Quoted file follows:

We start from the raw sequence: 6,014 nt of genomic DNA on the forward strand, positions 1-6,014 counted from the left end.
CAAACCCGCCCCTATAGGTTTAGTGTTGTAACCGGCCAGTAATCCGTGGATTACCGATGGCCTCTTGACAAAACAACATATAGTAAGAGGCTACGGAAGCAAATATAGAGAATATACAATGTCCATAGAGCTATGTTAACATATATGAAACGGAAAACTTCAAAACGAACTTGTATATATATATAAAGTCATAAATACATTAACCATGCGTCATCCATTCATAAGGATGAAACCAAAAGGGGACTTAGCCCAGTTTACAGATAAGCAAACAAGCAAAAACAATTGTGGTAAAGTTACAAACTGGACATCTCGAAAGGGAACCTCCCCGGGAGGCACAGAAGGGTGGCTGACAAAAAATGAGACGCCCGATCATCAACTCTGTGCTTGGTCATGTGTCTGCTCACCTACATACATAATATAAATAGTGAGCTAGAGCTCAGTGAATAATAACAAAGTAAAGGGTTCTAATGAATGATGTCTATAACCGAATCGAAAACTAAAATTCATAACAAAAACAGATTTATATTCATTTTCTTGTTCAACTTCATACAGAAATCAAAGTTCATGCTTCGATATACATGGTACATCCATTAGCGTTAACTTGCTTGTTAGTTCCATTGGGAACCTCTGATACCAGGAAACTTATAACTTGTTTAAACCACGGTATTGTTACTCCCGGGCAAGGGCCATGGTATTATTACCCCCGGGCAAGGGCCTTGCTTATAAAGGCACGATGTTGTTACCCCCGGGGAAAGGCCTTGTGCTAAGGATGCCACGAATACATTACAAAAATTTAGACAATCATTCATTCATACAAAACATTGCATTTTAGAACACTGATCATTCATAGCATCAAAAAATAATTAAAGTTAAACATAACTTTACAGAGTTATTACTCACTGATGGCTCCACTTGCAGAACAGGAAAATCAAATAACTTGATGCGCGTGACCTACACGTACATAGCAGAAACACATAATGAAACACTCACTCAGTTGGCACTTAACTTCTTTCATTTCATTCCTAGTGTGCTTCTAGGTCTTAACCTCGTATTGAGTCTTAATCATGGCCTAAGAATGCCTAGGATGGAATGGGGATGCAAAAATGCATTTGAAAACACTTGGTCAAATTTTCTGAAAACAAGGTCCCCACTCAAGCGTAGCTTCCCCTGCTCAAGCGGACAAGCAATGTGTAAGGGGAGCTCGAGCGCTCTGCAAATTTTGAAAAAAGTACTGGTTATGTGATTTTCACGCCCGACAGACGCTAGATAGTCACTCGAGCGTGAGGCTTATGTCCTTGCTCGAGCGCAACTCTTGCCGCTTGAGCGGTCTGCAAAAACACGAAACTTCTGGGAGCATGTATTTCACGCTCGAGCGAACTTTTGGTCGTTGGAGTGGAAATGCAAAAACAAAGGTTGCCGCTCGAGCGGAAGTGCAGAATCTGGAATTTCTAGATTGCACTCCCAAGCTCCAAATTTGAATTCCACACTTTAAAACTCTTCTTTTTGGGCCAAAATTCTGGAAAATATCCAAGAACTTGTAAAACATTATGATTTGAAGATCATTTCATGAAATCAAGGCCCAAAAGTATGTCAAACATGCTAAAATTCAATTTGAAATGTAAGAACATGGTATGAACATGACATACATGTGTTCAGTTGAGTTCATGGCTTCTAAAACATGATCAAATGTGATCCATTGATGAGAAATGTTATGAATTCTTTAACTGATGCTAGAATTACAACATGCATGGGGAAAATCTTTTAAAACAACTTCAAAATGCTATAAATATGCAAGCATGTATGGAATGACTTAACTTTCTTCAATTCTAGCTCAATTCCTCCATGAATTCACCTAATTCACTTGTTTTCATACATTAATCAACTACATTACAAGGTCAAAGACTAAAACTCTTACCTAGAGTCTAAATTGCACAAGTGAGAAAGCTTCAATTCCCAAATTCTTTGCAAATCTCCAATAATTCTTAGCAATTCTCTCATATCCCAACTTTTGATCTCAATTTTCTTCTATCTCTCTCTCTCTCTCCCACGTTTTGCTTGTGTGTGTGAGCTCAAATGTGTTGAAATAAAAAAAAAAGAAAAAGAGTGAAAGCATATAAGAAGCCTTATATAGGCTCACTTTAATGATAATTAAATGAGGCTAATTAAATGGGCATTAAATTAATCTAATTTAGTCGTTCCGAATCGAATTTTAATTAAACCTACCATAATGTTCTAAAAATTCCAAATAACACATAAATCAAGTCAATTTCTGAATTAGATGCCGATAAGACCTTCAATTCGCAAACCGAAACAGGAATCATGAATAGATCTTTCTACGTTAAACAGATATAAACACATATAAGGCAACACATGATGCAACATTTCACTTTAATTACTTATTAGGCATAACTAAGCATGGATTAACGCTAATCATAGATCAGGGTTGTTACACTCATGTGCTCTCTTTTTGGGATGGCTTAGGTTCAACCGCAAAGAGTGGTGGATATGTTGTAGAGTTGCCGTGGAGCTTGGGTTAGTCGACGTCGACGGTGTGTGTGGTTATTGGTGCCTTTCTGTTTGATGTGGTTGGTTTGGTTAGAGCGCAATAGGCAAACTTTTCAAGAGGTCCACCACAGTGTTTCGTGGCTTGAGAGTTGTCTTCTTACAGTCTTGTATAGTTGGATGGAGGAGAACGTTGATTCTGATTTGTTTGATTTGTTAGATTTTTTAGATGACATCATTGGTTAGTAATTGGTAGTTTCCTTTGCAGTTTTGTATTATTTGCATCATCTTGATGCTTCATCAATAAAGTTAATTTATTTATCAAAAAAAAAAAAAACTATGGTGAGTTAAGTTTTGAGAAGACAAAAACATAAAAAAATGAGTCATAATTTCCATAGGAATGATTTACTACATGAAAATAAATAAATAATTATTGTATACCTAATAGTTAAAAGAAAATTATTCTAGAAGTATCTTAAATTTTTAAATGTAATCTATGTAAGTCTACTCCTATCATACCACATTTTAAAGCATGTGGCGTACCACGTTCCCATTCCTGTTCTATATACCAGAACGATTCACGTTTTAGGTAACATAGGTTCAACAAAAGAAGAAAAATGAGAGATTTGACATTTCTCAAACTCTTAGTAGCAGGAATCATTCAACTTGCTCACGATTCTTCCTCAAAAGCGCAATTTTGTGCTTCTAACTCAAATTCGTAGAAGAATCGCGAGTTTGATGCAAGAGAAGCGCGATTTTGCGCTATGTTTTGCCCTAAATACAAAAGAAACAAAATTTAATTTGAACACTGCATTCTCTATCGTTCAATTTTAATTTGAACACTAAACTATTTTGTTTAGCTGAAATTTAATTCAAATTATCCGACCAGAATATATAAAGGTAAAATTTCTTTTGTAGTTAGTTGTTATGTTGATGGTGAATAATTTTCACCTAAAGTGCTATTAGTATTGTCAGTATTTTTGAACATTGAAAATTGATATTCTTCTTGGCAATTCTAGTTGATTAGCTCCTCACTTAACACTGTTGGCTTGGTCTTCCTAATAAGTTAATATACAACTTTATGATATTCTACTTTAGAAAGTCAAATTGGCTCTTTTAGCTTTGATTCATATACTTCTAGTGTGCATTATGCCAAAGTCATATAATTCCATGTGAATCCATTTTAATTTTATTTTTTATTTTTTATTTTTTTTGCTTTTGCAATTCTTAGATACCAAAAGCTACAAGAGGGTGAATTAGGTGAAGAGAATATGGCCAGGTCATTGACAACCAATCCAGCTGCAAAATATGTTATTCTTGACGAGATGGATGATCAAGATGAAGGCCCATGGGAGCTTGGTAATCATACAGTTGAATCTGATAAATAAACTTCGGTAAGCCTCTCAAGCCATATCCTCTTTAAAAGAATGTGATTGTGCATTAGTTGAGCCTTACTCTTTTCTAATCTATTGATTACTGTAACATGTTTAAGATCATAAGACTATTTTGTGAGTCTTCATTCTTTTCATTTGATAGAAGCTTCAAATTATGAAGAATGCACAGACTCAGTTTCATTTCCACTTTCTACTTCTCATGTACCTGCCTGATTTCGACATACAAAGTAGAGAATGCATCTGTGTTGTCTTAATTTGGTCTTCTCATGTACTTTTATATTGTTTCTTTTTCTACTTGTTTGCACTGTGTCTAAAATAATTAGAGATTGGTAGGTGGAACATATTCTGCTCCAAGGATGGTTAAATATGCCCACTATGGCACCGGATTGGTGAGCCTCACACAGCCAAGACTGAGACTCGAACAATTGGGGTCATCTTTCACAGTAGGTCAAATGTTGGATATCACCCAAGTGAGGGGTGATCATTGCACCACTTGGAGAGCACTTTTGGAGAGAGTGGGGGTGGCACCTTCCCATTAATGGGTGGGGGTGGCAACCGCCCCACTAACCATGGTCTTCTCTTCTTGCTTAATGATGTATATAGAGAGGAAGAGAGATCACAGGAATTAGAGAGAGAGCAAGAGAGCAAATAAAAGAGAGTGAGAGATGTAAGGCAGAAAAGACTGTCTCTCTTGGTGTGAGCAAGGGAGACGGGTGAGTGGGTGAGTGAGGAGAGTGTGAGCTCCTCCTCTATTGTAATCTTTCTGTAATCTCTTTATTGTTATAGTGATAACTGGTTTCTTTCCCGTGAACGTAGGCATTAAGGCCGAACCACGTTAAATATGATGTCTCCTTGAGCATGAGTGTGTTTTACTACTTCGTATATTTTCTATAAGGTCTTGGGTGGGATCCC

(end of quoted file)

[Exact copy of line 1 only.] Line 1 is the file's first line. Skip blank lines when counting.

We start from the raw sequence: 6,014 nt of genomic DNA on the forward strand, positions 1-6,014 counted from the left end.